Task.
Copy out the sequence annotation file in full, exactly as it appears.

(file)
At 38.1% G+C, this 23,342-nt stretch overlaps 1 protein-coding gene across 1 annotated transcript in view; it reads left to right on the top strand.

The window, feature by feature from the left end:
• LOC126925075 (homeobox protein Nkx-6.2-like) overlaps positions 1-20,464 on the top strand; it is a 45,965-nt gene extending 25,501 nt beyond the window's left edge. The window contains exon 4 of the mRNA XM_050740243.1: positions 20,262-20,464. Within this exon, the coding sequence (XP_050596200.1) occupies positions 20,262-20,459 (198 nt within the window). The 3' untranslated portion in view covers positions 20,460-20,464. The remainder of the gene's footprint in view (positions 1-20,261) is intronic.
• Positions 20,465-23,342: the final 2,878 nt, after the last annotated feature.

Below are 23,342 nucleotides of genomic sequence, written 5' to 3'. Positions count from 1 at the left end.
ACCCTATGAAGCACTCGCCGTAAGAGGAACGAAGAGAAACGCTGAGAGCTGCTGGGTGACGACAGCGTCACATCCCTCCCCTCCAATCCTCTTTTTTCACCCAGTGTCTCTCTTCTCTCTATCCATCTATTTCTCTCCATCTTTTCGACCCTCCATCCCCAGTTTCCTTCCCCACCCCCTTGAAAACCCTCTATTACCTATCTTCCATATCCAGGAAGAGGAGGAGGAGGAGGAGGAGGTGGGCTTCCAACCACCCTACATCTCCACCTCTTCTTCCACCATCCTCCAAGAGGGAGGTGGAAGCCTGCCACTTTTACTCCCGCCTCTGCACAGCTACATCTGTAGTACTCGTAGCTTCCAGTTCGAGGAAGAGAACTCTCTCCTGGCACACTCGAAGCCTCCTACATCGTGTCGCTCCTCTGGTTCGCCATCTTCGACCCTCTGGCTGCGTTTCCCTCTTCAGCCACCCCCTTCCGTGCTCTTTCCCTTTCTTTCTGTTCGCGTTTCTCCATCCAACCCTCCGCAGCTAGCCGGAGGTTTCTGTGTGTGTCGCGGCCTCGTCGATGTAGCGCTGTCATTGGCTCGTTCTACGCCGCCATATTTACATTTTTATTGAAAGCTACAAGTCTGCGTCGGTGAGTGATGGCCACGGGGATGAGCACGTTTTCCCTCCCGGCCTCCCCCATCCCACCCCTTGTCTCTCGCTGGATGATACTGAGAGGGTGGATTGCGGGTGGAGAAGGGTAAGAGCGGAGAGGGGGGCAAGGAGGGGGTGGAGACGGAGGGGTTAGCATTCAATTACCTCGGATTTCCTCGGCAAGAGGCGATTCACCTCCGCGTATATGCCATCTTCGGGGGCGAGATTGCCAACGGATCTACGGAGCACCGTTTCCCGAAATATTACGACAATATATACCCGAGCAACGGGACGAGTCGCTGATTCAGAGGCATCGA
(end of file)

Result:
At 38.1% G+C, this 23,342-nt stretch overlaps 1 protein-coding gene across 1 annotated transcript in view; it reads left to right on the top strand.

The window, feature by feature from the left end:
• LOC126925075 (homeobox protein Nkx-6.2-like) overlaps positions 1-20,464 on the top strand; it is a 45,965-nt gene extending 25,501 nt beyond the window's left edge. The window contains exon 4 of the mRNA XM_050740243.1: positions 20,262-20,464. Within this exon, the coding sequence (XP_050596200.1) occupies positions 20,262-20,459 (198 nt within the window). The 3' untranslated portion in view covers positions 20,460-20,464. The remainder of the gene's footprint in view (positions 1-20,261) is intronic.
• Positions 20,465-23,342: the final 2,878 nt, after the last annotated feature.

Below are 23,342 nucleotides of genomic sequence, written 5' to 3'. Positions count from 1 at the left end.
ACCCTATGAAGCACTCGCCGTAAGAGGAACGAAGAGAAACGCTGAGAGCTGCTGGGTGACGACAGCGTCACATCCCTCCCCTCCAATCCTCTTTTTTCACCCAGTGTCTCTCTTCTCTCTATCCATCTATTTCTCTCCATCTTTTCGACCCTCCATCCCCAGTTTCCTTCCCCACCCCCTTGAAAACCCTCTATTACCTATCTTCCATATCCAGGAAGAGGAGGAGGAGGAGGAGGAGGTGGGCTTCCAACCACCCTACATCTCCACCTCTTCTTCCACCATCCTCCAAGAGGGAGGTGGAAGCCTGCCACTTTTACTCCCGCCTCTGCACAGCTACATCTGTAGTACTCGTAGCTTCCAGTTCGAGGAAGAGAACTCTCTCCTGGCACACTCGAAGCCTCCTACATCGTGTCGCTCCTCTGGTTCGCCATCTTCGACCCTCTGGCTGCGTTTCCCTCTTCAGCCACCCCCTTCCGTGCTCTTTCCCTTTCTTTCTGTTCGCGTTTCTCCATCCAACCCTCCGCAGCTAGCCGGAGGTTTCTGTGTGTGTCGCGGCCTCGTCGATGTAGCGCTGTCATTGGCTCGTTCTACGCCGCCATATTTACATTTTTATTGAAAGCTACAAGTCTGCGTCGGTGAGTGATGGCCACGGGGATGAGCACGTTTTCCCTCCCGGCCTCCCCCATCCCACCCCTTGTCTCTCGCTGGATGATACTGAGAGGGTGGATTGCGGGTGGAGAAGGGTAAGAGCGGAGAGGGGGGCAAGGAGGGGGTGGAGACGGAGGGGTTAGCATTCAATTACCTCGGATTTCCTCGGCAAGAGGCGATTCACCTCCGCGTATATGCCATCTTCGGGGGCGAGATTGCCAACGGATCTACGGAGCACCGTTTCCCGAAATATTACGACAATATATACCCGAGCAACGGGACGAGTCGCTGATTCAGAGGCATCGA